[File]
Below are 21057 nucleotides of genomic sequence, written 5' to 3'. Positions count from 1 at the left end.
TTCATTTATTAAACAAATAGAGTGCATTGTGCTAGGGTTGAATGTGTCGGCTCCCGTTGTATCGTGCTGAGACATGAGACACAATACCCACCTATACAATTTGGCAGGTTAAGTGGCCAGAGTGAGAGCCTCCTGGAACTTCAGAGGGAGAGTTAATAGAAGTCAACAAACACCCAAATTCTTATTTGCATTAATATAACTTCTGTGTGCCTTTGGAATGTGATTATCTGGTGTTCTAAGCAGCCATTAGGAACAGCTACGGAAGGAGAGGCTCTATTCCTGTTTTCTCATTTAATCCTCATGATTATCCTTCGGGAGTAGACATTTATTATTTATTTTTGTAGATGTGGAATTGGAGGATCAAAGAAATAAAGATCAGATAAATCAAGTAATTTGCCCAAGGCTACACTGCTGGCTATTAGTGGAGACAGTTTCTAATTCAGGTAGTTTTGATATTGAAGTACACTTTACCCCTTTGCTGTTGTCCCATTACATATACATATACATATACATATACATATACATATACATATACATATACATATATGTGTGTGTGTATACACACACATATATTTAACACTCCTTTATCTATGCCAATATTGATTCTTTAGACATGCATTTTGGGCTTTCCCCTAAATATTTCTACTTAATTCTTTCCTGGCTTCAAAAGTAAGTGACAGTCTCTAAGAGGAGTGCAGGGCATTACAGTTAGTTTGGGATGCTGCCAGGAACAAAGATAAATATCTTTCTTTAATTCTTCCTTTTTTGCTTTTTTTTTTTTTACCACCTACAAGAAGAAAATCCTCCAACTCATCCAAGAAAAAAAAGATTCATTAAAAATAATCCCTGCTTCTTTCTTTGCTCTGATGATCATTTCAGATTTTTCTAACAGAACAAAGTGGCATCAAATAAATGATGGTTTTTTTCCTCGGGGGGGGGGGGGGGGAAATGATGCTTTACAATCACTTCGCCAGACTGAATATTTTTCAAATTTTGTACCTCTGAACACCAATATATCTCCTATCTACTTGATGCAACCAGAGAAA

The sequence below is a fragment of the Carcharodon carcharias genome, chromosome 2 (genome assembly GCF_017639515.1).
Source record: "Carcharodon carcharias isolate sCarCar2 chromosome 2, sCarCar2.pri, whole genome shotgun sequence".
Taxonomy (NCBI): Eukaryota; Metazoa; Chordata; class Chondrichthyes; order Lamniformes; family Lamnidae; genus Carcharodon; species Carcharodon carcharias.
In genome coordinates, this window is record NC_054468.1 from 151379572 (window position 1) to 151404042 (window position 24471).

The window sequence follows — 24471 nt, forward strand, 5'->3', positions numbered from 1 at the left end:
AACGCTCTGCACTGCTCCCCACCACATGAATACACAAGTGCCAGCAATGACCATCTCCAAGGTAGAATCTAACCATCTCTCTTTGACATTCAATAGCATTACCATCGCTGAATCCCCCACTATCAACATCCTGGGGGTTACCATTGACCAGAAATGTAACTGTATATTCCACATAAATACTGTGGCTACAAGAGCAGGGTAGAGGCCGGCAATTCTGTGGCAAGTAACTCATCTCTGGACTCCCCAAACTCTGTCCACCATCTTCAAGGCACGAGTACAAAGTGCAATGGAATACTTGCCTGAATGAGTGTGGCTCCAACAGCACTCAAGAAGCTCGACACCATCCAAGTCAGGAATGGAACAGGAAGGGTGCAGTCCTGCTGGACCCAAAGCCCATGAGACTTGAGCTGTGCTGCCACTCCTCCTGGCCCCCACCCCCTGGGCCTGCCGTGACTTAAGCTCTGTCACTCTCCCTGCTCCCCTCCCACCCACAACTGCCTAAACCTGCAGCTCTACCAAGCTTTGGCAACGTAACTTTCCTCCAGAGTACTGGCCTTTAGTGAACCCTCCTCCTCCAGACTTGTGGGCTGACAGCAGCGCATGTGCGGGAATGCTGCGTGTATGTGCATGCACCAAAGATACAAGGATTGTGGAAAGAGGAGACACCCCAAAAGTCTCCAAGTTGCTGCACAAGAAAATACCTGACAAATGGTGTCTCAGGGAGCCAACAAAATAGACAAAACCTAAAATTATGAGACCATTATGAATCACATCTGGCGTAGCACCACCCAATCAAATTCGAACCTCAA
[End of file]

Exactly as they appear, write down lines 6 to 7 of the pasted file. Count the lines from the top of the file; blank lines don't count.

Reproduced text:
In genome coordinates, this window is record NC_054468.1 from 151379572 (window position 1) to 151404042 (window position 24471).

The window sequence follows — 24471 nt, forward strand, 5'->3', positions numbered from 1 at the left end: